For some moms, taking vitamin B3 may help prevent miscarriages and certain birth defects, according to a study published last week in the New England Journal of Medicine.
Researchers in Sydney, Australia, analyzed the DNA of four families where mothers had experienced multiple miscarriages or had babies with serious birth defects, usually involving the heart, kidney and spine.
They found two gene mutations that caused the children to be deficient in the coenzyme nicotinamide adenine dinucleotide (NAD), which is important for energy metabolism and normal organ development.
When researchers reproduced the same gene mutations in mice, they found they could prevent birth defects and miscarriages by feeding the mice vitamin B3, also known as niacin.
“Many families are affected by multiple miscarriages and birth defects,” said Sally Dunwoodie, the study’s senior author. “We are not claiming we will prevent all cases of birth defects, but even if we can prevent a small proportion, that is significant.”
There are a couple of ways NAD can be made: One is through the breakdown of tryptophan, which people get from their diet. The two mutated genes the authors identified are involved in turning tryptophan into NAD.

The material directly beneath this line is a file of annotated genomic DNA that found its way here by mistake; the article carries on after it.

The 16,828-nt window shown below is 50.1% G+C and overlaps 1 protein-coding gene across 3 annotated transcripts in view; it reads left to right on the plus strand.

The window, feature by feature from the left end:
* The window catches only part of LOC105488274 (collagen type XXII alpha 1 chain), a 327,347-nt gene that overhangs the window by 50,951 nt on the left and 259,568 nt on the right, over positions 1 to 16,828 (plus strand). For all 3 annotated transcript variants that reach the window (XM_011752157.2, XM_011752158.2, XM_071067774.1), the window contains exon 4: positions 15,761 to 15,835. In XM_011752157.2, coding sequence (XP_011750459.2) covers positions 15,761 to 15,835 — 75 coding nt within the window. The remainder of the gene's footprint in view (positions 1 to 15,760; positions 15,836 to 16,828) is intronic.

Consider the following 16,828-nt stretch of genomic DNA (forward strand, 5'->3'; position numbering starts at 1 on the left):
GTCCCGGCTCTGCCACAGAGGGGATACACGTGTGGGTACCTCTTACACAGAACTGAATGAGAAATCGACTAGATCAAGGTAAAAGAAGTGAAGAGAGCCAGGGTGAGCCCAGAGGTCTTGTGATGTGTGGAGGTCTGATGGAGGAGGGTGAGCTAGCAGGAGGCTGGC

But NAD can also be made from dietary vitamin B3. If a person has low NAD levels due to the gene mutations Dunwoodie’s team identified, taking vitamin B3 could help alleviate that.
“We never had such striking evidence before — that having high enough levels of NAD is important for preventing fetal malformations,” said Kathryn Gray, a physician in the Maternal-Fetal Medicine Division at the Brigham and Women’s Hospital in Boston, Massachusetts, who was not involved in the study.
“This is first article that gave convincing evidence to suggest that lack of NAD or NAD deficiency causes fetal malformations,” she said.
However, there is still a long way to go.
“We don’t know how common it is for people to have low NAD levels,” said Dunwoodie. There is no research yet on the prevalence of birth defects and miscarriages that are due to NAD deficiency, she said, and scientists have not determined at what point low NAD levels begin to cause birth defects.
“These are the things we have to research before we can work out what level of niacin we should recommend women take,” she said.
For now, Gray says pregnant women should eat a healthy, balanced diet and minimize any toxic exposures.
And, of course, take a prenatal vitamin every day.
“Those are the most important things a woman can do,” she said.
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